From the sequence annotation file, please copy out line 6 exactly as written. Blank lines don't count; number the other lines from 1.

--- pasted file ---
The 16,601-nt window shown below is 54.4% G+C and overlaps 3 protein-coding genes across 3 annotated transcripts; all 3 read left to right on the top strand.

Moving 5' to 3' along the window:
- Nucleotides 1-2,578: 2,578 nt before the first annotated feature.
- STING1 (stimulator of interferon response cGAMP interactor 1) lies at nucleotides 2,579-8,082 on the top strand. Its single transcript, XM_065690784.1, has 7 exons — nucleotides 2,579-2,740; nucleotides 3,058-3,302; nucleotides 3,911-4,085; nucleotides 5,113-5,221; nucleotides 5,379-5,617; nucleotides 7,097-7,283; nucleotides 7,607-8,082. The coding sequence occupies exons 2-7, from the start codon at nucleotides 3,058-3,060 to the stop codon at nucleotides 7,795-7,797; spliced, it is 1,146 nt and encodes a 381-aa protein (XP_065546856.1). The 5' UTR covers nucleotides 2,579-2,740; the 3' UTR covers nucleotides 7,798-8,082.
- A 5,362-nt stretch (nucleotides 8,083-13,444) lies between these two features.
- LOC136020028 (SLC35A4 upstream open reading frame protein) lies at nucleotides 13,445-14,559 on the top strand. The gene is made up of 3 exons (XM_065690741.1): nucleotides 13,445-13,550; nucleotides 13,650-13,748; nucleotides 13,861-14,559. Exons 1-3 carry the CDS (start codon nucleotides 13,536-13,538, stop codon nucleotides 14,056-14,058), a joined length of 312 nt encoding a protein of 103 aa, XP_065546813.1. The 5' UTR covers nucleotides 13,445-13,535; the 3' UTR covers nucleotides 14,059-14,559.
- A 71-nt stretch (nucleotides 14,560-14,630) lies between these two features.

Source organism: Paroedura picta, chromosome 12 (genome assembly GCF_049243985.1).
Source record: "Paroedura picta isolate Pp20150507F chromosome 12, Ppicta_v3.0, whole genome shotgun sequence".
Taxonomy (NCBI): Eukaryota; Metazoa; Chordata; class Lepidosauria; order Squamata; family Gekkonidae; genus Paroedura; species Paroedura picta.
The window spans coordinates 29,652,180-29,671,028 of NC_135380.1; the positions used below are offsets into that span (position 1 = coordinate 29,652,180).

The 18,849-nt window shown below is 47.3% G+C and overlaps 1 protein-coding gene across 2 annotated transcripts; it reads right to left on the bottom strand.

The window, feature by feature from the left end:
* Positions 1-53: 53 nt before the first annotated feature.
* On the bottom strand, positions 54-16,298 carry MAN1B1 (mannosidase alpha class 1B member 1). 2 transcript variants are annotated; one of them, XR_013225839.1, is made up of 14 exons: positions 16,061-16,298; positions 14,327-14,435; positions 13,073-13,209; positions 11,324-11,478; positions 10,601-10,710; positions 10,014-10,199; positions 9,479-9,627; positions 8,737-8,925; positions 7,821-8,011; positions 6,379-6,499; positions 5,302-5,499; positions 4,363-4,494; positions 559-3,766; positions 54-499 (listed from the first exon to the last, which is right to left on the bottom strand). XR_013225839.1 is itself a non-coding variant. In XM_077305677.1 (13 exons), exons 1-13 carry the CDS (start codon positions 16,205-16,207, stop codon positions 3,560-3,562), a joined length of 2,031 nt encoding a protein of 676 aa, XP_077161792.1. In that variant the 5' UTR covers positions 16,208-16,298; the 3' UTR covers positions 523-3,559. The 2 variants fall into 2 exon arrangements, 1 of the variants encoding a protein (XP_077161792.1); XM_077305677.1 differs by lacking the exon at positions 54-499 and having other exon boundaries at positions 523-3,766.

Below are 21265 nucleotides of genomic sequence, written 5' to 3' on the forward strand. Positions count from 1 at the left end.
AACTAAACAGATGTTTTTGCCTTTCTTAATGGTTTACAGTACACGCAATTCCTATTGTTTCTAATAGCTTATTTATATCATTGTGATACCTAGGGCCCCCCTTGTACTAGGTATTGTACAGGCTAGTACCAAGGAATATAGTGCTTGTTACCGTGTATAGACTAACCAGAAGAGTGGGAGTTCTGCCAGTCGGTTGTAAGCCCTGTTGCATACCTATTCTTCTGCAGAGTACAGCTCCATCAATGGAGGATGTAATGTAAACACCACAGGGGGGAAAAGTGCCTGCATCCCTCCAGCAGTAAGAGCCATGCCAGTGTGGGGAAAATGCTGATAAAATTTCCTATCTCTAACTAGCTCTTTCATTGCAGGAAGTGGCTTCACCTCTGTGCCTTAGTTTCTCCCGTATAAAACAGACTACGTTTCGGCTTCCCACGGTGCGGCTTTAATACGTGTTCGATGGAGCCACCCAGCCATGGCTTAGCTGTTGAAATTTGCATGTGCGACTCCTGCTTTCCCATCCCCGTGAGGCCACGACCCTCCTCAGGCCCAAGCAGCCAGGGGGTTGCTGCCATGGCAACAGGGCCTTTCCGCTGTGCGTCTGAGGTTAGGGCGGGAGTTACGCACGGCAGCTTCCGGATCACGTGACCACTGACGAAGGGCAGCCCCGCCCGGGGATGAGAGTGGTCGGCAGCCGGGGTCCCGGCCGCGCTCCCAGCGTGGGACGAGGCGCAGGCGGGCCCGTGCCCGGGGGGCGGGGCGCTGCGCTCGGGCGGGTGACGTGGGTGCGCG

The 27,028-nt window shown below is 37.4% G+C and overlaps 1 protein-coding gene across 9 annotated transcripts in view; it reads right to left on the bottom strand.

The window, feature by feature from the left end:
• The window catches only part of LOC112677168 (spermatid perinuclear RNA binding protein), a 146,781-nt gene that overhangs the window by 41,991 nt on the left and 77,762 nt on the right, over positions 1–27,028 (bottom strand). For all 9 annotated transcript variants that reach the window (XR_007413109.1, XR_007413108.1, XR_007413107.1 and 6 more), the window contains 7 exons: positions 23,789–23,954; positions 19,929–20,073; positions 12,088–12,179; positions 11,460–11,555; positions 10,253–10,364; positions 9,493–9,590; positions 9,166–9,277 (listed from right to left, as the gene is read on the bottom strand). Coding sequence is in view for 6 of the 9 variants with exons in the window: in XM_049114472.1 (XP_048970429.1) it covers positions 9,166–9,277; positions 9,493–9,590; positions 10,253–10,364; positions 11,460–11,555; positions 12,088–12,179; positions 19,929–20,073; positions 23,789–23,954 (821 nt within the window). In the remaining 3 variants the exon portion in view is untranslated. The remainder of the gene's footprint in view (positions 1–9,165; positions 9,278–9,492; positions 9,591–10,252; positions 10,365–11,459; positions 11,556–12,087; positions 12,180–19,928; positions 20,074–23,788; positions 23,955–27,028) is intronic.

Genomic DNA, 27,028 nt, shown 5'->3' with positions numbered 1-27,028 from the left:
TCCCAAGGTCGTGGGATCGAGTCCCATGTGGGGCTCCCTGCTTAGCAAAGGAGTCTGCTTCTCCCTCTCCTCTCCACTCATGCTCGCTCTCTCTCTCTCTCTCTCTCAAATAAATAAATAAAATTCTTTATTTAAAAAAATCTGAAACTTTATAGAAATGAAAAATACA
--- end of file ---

- LOC136020028 (SLC35A4 upstream open reading frame protein) lies at nucleotides 13,445-14,559 on the top strand. The gene is made up of 3 exons (XM_065690741.1): nucleotides 13,445-13,550; nucleotides 13,650-13,748; nucleotides 13,861-14,559. Exons 1-3 carry the CDS (start codon nucleotides 13,536-13,538, stop codon nucleotides 14,056-14,058), a joined length of 312 nt encoding a protein of 103 aa, XP_065546813.1. The 5' UTR covers nucleotides 13,445-13,535; the 3' UTR covers nucleotides 14,059-14,559.